Saturday, November 23, 2019

Random notes and impulse control from January 31, 2012.

Sometimes I come across random notes that I've jotted down in the past. They feel like ransom notes from my past self that have been sent circuitously to my present self. The main difference between a "random note" and a "ransom note" seems to be the degree to which a person makes recourse to an X-Acto blade.
So here is something titled "Impulse Control" that I apparently wrote on January 31, 2012:

Impulse Control

For some time now it has become increasingly clear that we live in a society with little impulse control. In fact, those with the least amount of impulse control are lauded as the centurions of the new economy. They slice a swath through the open-mouthed barbarian hordes of idle and apathetic consumers, and are rewarded with all the spoils of war—splitting the difference between "disruption" and "destruction". They fondle themselves in the rumpus rooms of elaborate corporate “campuses” erected in honor of the creative economy. They eat the sugared cereal of their youth all day long and wear pajamas and ironic slippers and brainstorm about new apps and multitask on cutting edge tech. Multiple windows open, they post on FaceBook, update their tweetfeed on Twitter, and Google clips for shits and giggles on YouTube.

So much hysterical giddiness in the workplace seems unbecoming somehow. But don’t worry. The situation isn’t as erratic as it seems. Pleasure Island from Pinnochio  has been recreated in the workplace because there is money to be made through such ritualized playtime. The brainstorming, being encouraged to act out your CHILDHOOD in all caps, without shame, is the way corporations create the petri dish to formulate—in laboratory conditions—their ideal consumer. Lost in nostalgia for Star Wars and Foosball and low-resolution Atari games, creators and consumers circle-jerk each other like happy drones, and ultimately help define each other.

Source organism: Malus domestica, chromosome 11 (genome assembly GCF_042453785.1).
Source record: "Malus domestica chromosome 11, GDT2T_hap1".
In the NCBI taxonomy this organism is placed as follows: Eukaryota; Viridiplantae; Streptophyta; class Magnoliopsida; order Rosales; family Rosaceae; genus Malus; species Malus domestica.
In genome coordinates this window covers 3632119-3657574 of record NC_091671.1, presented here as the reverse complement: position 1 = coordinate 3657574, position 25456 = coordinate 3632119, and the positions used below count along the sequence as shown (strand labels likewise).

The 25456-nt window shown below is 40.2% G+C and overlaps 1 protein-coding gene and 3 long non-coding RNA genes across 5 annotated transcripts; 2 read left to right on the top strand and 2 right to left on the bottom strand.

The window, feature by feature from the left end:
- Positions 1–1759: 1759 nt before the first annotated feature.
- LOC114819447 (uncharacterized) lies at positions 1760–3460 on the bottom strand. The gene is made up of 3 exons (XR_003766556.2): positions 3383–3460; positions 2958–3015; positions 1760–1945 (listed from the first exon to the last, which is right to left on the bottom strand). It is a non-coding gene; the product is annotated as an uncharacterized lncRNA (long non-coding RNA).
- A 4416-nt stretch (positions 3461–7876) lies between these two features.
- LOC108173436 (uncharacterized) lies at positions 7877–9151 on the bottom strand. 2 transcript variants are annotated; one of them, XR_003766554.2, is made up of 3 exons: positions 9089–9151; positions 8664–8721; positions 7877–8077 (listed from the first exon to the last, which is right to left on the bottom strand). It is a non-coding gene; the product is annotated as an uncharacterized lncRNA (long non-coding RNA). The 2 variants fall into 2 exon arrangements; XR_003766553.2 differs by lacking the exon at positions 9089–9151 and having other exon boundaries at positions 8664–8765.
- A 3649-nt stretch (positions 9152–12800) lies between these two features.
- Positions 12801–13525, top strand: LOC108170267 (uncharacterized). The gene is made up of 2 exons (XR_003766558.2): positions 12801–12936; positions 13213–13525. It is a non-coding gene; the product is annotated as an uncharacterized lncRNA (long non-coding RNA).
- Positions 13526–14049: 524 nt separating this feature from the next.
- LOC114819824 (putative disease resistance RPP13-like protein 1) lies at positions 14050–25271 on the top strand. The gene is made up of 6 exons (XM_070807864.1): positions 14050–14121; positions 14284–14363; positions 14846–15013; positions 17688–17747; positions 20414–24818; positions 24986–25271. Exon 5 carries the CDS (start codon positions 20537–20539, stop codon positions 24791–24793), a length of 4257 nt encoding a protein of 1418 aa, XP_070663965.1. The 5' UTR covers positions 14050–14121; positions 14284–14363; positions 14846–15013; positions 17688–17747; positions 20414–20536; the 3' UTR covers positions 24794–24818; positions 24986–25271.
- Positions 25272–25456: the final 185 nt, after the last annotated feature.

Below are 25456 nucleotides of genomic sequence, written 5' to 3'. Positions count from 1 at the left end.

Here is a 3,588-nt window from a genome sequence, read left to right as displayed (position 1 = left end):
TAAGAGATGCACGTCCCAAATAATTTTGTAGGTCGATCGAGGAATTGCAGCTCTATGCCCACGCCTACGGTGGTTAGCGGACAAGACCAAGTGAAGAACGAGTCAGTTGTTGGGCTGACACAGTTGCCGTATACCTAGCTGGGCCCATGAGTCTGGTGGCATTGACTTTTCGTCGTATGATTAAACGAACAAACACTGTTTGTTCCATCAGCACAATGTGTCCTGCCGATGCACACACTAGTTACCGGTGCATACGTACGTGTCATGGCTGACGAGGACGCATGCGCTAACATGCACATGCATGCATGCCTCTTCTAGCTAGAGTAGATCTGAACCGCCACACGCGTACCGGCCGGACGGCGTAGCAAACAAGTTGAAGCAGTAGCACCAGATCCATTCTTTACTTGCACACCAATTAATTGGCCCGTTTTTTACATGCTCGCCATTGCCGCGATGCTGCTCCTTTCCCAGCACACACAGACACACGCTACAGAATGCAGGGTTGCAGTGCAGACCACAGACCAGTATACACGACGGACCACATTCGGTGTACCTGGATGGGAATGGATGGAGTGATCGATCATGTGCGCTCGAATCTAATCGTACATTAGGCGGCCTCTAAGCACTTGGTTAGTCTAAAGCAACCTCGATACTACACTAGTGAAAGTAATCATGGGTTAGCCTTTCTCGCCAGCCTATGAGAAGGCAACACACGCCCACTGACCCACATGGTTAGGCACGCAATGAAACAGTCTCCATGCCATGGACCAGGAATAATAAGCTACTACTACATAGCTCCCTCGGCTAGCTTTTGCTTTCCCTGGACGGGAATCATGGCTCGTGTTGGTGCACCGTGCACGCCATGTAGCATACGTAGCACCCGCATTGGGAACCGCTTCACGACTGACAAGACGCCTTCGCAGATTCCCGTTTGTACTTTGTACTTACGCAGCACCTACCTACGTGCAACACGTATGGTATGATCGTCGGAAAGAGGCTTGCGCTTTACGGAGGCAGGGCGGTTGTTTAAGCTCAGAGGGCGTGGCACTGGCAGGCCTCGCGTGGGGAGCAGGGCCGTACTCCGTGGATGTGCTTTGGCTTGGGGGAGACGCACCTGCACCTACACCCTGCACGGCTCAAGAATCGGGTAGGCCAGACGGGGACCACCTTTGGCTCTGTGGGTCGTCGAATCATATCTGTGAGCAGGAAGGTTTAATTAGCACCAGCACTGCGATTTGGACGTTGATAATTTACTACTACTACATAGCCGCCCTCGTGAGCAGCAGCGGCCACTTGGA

The word “Synergy” is no longer enunciated with hushed reverence in press releases and extravaganza product release events. It is a fait accompli, the systems have been streamlined, the consumers have been surgically separated from their jobs, and now can spend all their time just mindlessly consuming. "Consumption" is still a "wasting disease". While the centurion and their twin (the mindless consumer) of the new economy are engaged in the exact same activities, one set gets paid to play and indulge in fugues of comic book fantasy, while the other pays for the privilege. This is the essential difference. Nothing is created other than the conditions for an infectious and ecstatic petulance. Faith is expressed through debt.

The internet “post” is perhaps the modern manifestation of the bumper sticker. The bumper sticker, particularly in its East Bay manifestation starting from the Seventies, was narrowcasting. The new tech allows for broadcasting FaceBook to those you know and Twitter to both strangers who share your views and strangers who hate your guts.

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